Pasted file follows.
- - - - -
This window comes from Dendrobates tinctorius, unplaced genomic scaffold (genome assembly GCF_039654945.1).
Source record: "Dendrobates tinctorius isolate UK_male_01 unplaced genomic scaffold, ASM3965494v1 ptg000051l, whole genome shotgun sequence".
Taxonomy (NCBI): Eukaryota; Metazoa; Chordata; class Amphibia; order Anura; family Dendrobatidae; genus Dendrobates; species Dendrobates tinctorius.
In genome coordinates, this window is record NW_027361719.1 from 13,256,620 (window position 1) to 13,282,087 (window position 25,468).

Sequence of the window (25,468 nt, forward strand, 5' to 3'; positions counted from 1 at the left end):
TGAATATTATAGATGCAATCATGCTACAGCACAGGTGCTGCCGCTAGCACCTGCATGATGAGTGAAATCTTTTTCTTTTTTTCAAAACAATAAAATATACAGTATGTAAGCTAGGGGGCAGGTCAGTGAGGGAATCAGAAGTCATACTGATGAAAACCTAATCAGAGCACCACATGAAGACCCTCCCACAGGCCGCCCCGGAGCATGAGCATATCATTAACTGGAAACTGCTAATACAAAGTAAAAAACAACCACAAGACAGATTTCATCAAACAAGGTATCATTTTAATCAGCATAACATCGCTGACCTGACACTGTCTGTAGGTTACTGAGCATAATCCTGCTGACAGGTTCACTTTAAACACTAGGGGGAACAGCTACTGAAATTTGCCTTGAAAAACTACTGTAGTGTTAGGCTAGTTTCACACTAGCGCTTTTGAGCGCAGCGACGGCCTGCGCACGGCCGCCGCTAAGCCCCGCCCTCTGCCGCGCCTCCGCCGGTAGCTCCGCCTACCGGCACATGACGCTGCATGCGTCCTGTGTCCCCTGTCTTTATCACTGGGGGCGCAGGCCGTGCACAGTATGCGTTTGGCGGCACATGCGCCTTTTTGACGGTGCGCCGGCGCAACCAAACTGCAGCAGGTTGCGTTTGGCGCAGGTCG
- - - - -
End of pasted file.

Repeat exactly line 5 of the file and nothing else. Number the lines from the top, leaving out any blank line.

Sequence of the window (25,468 nt, forward strand, 5' to 3'; positions counted from 1 at the left end):